— Evan Lazar (@ezlazar) November 19, 2021
On Thursday night, the Patriots took away the one dangerous threat in Atlanta’s offense, rookie tight end Kyle Pitts, with 80% zone coverage as their middle of the field zone-droppers took Pitts away over the middle of the field (three catches, 29 yards).
“They tried to throw a bunch of play-action passes. I thought Bentley, Hightower, Phillips, and Dugger had some good awareness on some of the over routes,” Belichick said.
The Patriots are also pressuring quarterbacks at a high rate, and they’re doing it without blitzing, thanks to the marriage between coverage and pass rush.
Belichick’s post-snap coverage rotations are forcing quarterbacks to hold the ball to read out the defense, making it easier for the Pats to get home with four-man pressures.
Here, the Patriots show cover-one robber before the snap, then bait Baker Mayfield into an interception by falling into cover-two zone, where the hook/seam (Dugger) and flat defender (Mills) squeeze tight end David Njoku’s route with Dugger jumping it for an interception.
In this play, the Pats rotate Dugger back before the snap like they’re going to form a cover-two shell, but Devin McCourty comes down into a shallow zone, and it remains a post-safety structure (cover-three). The rotation gets Matt Ryan to take the underneath throw, and the Pats make the stop well short of the sticks on third down.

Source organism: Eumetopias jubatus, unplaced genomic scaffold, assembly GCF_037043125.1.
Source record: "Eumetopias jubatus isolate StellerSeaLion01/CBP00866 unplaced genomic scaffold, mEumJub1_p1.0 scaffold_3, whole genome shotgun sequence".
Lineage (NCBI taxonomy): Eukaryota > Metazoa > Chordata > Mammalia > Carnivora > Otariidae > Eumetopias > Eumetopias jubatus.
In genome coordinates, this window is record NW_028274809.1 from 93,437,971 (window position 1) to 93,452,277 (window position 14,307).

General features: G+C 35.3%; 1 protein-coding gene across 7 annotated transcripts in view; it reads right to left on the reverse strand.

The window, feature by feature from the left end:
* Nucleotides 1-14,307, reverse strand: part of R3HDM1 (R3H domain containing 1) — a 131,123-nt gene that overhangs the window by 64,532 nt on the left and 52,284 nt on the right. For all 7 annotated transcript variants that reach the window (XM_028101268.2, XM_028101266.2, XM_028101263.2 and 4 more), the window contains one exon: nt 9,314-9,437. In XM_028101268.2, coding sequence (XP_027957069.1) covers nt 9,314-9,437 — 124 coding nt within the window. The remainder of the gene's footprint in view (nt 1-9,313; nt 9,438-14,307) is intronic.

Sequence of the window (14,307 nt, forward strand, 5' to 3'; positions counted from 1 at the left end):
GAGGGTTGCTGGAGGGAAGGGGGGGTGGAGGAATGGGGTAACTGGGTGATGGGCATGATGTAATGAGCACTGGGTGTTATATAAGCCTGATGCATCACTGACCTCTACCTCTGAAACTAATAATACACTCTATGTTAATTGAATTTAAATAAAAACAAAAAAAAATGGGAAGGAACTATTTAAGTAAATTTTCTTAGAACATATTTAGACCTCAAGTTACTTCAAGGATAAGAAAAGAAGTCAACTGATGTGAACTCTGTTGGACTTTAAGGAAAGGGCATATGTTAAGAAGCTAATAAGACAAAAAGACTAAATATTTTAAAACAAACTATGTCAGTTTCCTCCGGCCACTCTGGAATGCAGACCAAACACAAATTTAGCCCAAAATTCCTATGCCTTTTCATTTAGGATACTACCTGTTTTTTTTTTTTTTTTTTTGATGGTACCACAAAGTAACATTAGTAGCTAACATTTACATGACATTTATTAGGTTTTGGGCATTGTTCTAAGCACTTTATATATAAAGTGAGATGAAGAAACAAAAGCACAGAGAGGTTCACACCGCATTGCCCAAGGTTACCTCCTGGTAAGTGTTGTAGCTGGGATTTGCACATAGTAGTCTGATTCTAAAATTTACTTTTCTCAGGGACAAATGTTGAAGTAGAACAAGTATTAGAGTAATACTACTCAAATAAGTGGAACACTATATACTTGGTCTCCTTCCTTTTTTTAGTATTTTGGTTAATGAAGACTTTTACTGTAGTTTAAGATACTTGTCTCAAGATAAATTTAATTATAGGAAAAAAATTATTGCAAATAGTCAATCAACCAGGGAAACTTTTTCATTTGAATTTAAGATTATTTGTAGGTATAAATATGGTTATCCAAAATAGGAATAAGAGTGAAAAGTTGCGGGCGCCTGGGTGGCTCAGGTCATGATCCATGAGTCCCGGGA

New England runs stunts or pick plays in many of their four and five-man pressure designs to get rushers free, utilizes their linebackers as stand-up rushers, and a two-headed monster in offseason additions Matthew Judon (10.5 sacks) and rookie defensive tackle Christian Barmore (31 total pressures).
In certain situations, mainly on third down, we’ll see the Patriots return to their cover-one man roots, and Pats assistant coach Steve Belichick made it clear that the team still wants to play man coverage as often as possible.
“We’ve always been a man [coverage] team. Everybody around here likes to play man coverage. We got good cover corners. So we mix it all up.”
When you have eight championship rings spanning four decades, there are obviously several timeless elements in Bill Belichick’s defensive system.
But one of his strongest attributes as a coach is Belichick’s ability to adapt to the newest innovations on the offensive side of the ball.
Belichick knew the Patriots needed to improve in coverage between the numbers and against the run this season, and they’ve done a complete 180. Mainly due to personnel improvements but also schematic adjustments.
The Patriots’ head coach’s latest zig has held his last two opponents scoreless on their last 19 offensive drives. New England is second in scoring defense (16.1), fourth in expected points allowed and rising, and fifth in Football Outsiders’ DVOA metric and rising.
And although the short-handed Falcons and Browns aren’t juggernaut offenses, it feels sustainable because of its multiplicity in schemes and personnel groupings.
As the competition wraps up over the next month, New England’s defense has its formula.